The Yamaha XS650 is considered by many as the Japanese motorcycle manufacturer's answer to the massively popular British bikes of the 60s. Dominated mostly by the likes of Triumph, Norton, and Vincent, the then-fledgling Japanese companies were eager to make it into the big leagues. As it would turn out, the Yamaha XS650, with its robust frame and punchy 650cc parallel twin engine, was a huge success. So much so that the British wannabe remained in production for the better part of sixteen years.
Alas, having a production run of a decade and half, it goes without saying that decent examples of the XS650 remain to be in abundance to this day. In fact, it has made quite a name for itself in the custom scene, being the bike of choice for many builders. Such is the case for Hoxton Moto, a film company specializing in motorcycle content, whose owners just so happen to have an undying passion for building and modifying motorcycles.
At first glance, this Yamaha XS650 could be mistaken as a full restored classic, not bearing too many modifications. However, a trained eye would be able to notice a few key nuances that set this gorgeous bike apart. For starters, the bike now sports a set of riser handlebars sourced from a US-spec Triumph, giving the bike a more relaxed, upright stance. The stock XS650 silencers were also done away with, in favor of a pair of Royal Enfield Bullit mufflers which complement the overall design rather tastefully.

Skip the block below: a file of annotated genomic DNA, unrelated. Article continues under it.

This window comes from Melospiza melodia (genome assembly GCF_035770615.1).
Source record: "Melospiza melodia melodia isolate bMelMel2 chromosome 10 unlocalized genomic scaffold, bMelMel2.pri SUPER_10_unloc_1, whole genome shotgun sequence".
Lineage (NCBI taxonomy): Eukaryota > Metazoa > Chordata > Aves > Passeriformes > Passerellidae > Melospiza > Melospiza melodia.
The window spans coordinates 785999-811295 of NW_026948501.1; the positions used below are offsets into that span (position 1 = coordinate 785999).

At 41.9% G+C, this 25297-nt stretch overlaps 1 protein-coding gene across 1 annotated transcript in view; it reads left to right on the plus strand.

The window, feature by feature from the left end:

After undergoing a thorough paint job in a very cool-to-the-eyes white and red color scheme, the XS650's parallel twin was given a do-over after it was discovered that the bike was burning oil. Refreshing the engine entailed a set of new piston rings, valve seals, and gaskets. To finish it all off, the bike was given a total rewire, tucking away the unsightly slew of wires, and giving the machine a very clean look.
Hoxton Moto's custom Yamaha XS650 is a testament to the fact that custom builds need not be extremely radical in order to be worthy of praise. In fact, builds like these tend to catch my fancy more and more these days, simply because achieving such a seamless and close-to-factory aesthetic requires so much more attention to detail.